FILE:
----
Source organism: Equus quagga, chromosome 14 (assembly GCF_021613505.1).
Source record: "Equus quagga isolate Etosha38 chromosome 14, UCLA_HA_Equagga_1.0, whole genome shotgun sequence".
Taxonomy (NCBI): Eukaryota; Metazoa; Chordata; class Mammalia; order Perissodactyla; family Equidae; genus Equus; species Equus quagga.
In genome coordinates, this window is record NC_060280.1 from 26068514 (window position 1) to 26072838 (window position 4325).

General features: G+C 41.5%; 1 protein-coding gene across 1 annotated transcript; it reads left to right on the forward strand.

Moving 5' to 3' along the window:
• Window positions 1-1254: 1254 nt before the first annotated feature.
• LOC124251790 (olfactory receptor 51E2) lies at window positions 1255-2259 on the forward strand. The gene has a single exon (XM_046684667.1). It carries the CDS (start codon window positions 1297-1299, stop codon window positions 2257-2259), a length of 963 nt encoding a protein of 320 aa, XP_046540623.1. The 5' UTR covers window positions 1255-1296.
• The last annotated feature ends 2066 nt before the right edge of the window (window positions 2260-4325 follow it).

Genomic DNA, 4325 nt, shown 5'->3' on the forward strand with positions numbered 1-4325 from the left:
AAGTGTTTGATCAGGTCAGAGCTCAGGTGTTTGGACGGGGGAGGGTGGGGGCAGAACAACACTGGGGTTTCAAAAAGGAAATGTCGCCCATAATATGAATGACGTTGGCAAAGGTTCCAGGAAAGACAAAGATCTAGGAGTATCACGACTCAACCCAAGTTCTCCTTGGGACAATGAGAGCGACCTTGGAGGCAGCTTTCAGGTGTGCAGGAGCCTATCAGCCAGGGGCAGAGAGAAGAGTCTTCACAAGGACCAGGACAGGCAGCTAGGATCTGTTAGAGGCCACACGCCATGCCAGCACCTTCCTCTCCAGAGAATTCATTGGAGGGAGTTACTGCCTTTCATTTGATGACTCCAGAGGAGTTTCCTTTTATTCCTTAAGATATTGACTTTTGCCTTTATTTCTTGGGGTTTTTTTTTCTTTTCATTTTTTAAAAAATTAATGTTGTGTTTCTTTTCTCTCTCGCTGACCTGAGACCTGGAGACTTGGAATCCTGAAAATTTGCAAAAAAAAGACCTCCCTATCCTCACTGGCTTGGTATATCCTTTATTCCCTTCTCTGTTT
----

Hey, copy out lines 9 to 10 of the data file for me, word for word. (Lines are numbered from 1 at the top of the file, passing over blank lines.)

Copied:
• The last annotated feature ends 2066 nt before the right edge of the window (window positions 2260-4325 follow it).

Genomic DNA, 4325 nt, shown 5'->3' on the forward strand with positions numbered 1-4325 from the left: